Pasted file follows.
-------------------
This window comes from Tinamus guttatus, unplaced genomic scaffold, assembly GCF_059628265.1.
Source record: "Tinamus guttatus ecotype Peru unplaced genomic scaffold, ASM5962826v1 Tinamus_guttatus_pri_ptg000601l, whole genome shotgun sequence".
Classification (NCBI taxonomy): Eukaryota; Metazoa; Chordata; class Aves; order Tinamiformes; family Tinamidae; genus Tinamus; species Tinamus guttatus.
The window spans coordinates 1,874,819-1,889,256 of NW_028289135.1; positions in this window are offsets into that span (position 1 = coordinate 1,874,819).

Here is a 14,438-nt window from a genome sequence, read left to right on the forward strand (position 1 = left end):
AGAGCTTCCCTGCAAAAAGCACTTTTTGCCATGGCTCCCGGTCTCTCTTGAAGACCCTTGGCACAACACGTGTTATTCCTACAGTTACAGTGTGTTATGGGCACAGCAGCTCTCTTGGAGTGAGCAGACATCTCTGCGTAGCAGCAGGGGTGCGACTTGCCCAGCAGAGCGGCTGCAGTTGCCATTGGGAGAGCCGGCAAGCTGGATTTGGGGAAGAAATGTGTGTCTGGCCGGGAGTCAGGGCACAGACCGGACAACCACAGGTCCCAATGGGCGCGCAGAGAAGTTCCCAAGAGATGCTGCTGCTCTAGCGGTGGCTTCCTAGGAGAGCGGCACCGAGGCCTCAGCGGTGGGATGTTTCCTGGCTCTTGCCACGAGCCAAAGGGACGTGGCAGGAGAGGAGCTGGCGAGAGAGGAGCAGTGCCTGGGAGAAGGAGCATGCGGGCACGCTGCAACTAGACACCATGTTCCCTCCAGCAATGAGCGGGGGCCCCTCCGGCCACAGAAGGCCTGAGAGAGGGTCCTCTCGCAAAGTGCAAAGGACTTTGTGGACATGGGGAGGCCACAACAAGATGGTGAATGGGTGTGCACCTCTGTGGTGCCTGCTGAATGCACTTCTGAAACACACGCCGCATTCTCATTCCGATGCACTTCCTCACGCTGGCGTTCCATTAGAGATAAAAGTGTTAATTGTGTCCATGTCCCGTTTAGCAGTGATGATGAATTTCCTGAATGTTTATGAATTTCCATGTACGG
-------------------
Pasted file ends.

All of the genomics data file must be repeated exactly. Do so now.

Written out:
This window comes from Tinamus guttatus, unplaced genomic scaffold, assembly GCF_059628265.1.
Source record: "Tinamus guttatus ecotype Peru unplaced genomic scaffold, ASM5962826v1 Tinamus_guttatus_pri_ptg000601l, whole genome shotgun sequence".
Classification (NCBI taxonomy): Eukaryota; Metazoa; Chordata; class Aves; order Tinamiformes; family Tinamidae; genus Tinamus; species Tinamus guttatus.
The window spans coordinates 1,874,819-1,889,256 of NW_028289135.1; positions in this window are offsets into that span (position 1 = coordinate 1,874,819).

Here is a 14,438-nt window from a genome sequence, read left to right on the forward strand (position 1 = left end):
AGAGCTTCCCTGCAAAAAGCACTTTTTGCCATGGCTCCCGGTCTCTCTTGAAGACCCTTGGCACAACACGTGTTATTCCTACAGTTACAGTGTGTTATGGGCACAGCAGCTCTCTTGGAGTGAGCAGACATCTCTGCGTAGCAGCAGGGGTGCGACTTGCCCAGCAGAGCGGCTGCAGTTGCCATTGGGAGAGCCGGCAAGCTGGATTTGGGGAAGAAATGTGTGTCTGGCCGGGAGTCAGGGCACAGACCGGACAACCACAGGTCCCAATGGGCGCGCAGAGAAGTTCCCAAGAGATGCTGCTGCTCTAGCGGTGGCTTCCTAGGAGAGCGGCACCGAGGCCTCAGCGGTGGGATGTTTCCTGGCTCTTGCCACGAGCCAAAGGGACGTGGCAGGAGAGGAGCTGGCGAGAGAGGAGCAGTGCCTGGGAGAAGGAGCATGCGGGCACGCTGCAACTAGACACCATGTTCCCTCCAGCAATGAGCGGGGGCCCCTCCGGCCACAGAAGGCCTGAGAGAGGGTCCTCTCGCAAAGTGCAAAGGACTTTGTGGACATGGGGAGGCCACAACAAGATGGTGAATGGGTGTGCACCTCTGTGGTGCCTGCTGAATGCACTTCTGAAACACACGCCGCATTCTCATTCCGATGCACTTCCTCACGCTGGCGTTCCATTAGAGATAAAAGTGTTAATTGTGTCCATGTCCCGTTTAGCAGTGATGATGAATTTCCTGAATGTTTATGAATTTCCATGTACGG